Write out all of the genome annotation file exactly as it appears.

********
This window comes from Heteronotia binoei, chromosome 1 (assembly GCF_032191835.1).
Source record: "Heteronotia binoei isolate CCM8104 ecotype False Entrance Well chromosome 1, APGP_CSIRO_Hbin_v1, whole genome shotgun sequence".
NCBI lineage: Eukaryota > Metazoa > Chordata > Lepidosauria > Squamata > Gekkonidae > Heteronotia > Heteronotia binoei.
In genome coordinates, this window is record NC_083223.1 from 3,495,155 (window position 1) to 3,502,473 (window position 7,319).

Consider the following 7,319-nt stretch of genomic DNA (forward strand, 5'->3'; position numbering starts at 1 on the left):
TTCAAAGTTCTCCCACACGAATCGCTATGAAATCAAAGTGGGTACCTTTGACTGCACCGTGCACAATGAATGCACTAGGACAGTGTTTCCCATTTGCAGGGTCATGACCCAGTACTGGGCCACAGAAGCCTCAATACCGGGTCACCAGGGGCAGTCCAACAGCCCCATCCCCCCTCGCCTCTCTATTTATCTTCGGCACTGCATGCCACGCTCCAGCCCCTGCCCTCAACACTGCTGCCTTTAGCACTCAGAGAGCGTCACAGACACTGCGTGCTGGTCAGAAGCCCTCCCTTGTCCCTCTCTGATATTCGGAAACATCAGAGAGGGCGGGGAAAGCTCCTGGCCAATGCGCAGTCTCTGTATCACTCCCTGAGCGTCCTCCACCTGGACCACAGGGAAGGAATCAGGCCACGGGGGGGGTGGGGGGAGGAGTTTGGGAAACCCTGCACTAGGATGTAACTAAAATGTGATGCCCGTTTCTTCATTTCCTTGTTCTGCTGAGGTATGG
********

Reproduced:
This window comes from Heteronotia binoei, chromosome 1 (assembly GCF_032191835.1).
Source record: "Heteronotia binoei isolate CCM8104 ecotype False Entrance Well chromosome 1, APGP_CSIRO_Hbin_v1, whole genome shotgun sequence".
NCBI lineage: Eukaryota > Metazoa > Chordata > Lepidosauria > Squamata > Gekkonidae > Heteronotia > Heteronotia binoei.
In genome coordinates, this window is record NC_083223.1 from 3,495,155 (window position 1) to 3,502,473 (window position 7,319).

Consider the following 7,319-nt stretch of genomic DNA (forward strand, 5'->3'; position numbering starts at 1 on the left):
TTCAAAGTTCTCCCACACGAATCGCTATGAAATCAAAGTGGGTACCTTTGACTGCACCGTGCACAATGAATGCACTAGGACAGTGTTTCCCATTTGCAGGGTCATGACCCAGTACTGGGCCACAGAAGCCTCAATACCGGGTCACCAGGGGCAGTCCAACAGCCCCATCCCCCCTCGCCTCTCTATTTATCTTCGGCACTGCATGCCACGCTCCAGCCCCTGCCCTCAACACTGCTGCCTTTAGCACTCAGAGAGCGTCACAGACACTGCGTGCTGGTCAGAAGCCCTCCCTTGTCCCTCTCTGATATTCGGAAACATCAGAGAGGGCGGGGAAAGCTCCTGGCCAATGCGCAGTCTCTGTATCACTCCCTGAGCGTCCTCCACCTGGACCACAGGGAAGGAATCAGGCCACGGGGGGGGTGGGGGGAGGAGTTTGGGAAACCCTGCACTAGGATGTAACTAAAATGTGATGCCCGTTTCTTCATTTCCTTGTTCTGCTGAGGTATGG